Subsequently it was the Degiorgios who referred to the involvement of a sitting minister in the heist, in their own first request for a pardon. But why on earth would the Degorgios mention Abela – far from the obvious politician to be associated with a hold-up – and why would they risk requesting a pardon which would be withdrawn if the information provided is not successfully corroborated? It also raises the question on whether they are latching on to Abela’s employment with HSBC’s internal division that dealt with the cotag access system, simply to fabricate a bargaining chip; possibly to create hubris.

It was Nationalist MP and Caruana Galizia family lawyer Jason Azzopardi who earlier in November 2020 had declared on Saturday during a programme on 103FM that Abela was aware since March 2020 that a member of his Cabinet – “not a lawyer” (to exclude the traditional caste of politician) – was implicated in a crime by Muscat, in his pleas to police for a presidential pardon in return for information on a series of crimes.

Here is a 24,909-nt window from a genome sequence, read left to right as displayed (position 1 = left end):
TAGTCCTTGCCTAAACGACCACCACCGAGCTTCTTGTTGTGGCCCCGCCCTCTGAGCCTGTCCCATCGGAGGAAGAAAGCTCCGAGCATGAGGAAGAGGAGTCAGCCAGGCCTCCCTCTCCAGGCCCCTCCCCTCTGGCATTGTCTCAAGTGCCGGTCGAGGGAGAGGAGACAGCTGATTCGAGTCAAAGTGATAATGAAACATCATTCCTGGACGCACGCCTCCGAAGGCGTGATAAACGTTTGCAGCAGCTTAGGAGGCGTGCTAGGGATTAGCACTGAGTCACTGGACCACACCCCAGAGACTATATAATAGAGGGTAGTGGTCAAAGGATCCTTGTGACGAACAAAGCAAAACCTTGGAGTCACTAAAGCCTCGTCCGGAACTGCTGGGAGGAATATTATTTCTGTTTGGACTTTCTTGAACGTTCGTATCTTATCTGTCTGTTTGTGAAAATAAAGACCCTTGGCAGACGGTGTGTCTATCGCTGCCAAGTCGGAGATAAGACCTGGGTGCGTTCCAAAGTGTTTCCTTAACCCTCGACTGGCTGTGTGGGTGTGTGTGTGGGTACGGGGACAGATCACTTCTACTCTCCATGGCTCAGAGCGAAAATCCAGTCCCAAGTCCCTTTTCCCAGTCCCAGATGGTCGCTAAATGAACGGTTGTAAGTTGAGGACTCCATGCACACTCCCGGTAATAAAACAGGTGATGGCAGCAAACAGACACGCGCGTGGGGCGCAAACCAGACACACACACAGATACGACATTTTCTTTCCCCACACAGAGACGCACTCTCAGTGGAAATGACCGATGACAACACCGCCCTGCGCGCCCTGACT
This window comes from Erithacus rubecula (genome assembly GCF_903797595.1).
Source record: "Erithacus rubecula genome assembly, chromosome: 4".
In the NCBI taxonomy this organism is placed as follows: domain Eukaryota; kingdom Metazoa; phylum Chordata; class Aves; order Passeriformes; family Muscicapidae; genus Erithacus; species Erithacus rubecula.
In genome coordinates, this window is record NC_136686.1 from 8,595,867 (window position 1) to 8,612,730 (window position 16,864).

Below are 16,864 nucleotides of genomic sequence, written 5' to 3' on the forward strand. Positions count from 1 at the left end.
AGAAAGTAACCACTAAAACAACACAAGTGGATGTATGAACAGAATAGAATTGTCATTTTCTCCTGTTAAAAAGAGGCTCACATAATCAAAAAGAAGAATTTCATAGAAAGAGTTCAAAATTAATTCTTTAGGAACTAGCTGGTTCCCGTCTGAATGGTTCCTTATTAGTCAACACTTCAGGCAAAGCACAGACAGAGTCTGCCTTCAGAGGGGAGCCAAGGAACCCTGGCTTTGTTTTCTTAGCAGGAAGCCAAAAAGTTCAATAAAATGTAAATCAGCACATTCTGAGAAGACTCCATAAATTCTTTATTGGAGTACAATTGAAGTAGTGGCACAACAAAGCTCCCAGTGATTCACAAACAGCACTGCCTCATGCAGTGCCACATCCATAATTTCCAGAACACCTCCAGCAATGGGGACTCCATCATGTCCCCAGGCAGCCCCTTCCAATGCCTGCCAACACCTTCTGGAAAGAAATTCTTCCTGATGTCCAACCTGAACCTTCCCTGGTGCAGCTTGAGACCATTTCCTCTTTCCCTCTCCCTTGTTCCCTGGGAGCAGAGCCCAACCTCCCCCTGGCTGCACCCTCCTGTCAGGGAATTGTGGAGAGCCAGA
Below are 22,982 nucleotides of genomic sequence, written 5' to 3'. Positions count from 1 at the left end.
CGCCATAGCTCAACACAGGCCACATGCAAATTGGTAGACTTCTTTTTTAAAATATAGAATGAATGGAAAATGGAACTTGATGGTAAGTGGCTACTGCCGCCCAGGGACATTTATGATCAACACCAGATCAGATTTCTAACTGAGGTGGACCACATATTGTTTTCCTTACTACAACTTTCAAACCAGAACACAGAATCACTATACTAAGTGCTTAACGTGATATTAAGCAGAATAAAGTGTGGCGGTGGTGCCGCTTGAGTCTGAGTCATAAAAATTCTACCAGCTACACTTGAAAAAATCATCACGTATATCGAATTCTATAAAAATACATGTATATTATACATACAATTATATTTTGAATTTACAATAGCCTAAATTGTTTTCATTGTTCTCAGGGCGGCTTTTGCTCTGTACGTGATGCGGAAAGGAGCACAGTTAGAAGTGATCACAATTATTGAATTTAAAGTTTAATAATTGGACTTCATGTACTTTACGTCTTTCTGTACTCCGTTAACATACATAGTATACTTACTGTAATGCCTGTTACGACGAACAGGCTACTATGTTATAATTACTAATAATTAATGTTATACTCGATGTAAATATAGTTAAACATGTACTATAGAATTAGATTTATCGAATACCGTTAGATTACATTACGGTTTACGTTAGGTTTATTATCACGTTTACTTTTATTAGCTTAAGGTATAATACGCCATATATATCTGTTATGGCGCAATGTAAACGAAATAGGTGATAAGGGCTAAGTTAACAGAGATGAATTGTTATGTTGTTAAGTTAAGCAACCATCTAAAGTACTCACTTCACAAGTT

“The Prime Minister knows, he has known since March, that he is not the only one who has to leave that room,” Azzopardi said, referring to the Cabinet. “Because the prime minister knows that Vincent Muscat, in the information he gave to police this March, and I’m not entering into any details, mentioned a person who occupies a Cabinet post, a minister, sitting not past – let nobody think that I am referring to some past minister – and this person is not a lawyer, he did not give some advice to some perpetrator.”